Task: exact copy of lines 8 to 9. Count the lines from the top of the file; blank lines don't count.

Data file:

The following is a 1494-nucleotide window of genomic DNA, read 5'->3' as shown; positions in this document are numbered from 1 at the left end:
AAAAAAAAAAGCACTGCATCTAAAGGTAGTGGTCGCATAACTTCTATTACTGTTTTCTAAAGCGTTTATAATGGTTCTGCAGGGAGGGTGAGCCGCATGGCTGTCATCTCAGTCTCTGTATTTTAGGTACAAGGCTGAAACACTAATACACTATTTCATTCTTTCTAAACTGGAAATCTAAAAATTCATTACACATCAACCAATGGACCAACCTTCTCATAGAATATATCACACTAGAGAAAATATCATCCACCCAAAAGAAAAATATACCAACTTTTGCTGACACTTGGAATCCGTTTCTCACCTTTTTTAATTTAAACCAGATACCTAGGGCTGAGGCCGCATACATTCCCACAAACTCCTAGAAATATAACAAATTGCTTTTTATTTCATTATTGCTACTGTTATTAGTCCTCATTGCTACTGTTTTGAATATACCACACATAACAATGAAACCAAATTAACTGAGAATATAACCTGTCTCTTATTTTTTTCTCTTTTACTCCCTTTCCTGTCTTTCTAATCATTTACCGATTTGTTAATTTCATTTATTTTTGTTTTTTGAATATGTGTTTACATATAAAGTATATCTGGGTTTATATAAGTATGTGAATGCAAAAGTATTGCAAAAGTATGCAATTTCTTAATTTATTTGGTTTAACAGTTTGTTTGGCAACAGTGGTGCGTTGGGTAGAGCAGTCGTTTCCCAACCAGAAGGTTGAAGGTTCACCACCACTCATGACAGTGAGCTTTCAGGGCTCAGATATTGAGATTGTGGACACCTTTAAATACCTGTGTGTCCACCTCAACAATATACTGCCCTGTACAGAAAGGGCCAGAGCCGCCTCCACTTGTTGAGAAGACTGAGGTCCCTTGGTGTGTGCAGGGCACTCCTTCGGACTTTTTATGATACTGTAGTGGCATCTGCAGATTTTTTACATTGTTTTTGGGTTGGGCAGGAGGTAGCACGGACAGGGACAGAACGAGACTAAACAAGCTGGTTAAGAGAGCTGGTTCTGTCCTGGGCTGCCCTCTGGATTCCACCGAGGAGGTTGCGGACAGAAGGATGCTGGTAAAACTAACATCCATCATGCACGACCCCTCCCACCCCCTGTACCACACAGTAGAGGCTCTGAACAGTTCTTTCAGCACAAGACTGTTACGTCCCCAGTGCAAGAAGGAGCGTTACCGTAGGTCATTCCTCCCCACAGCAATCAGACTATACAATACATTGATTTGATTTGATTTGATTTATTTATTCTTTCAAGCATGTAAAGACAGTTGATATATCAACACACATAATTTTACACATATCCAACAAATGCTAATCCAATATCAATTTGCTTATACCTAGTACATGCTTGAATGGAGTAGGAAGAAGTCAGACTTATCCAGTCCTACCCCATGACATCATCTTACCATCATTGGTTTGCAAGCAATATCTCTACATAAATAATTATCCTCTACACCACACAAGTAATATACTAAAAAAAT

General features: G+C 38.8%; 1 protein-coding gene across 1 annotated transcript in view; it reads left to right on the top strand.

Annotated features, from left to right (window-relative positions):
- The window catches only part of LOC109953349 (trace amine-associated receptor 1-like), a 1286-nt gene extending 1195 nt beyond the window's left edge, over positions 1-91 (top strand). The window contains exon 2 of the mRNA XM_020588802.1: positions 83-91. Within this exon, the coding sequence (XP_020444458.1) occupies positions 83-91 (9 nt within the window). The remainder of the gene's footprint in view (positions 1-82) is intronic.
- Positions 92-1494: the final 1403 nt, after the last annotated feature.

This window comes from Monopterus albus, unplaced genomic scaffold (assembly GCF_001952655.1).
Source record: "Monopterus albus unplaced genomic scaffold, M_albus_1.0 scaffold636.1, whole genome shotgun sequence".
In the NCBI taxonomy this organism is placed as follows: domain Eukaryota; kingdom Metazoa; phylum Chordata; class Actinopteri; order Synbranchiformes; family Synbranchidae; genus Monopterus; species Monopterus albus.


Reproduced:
Source record: "Monopterus albus unplaced genomic scaffold, M_albus_1.0 scaffold636.1, whole genome shotgun sequence".
In the NCBI taxonomy this organism is placed as follows: domain Eukaryota; kingdom Metazoa; phylum Chordata; class Actinopteri; order Synbranchiformes; family Synbranchidae; genus Monopterus; species Monopterus albus.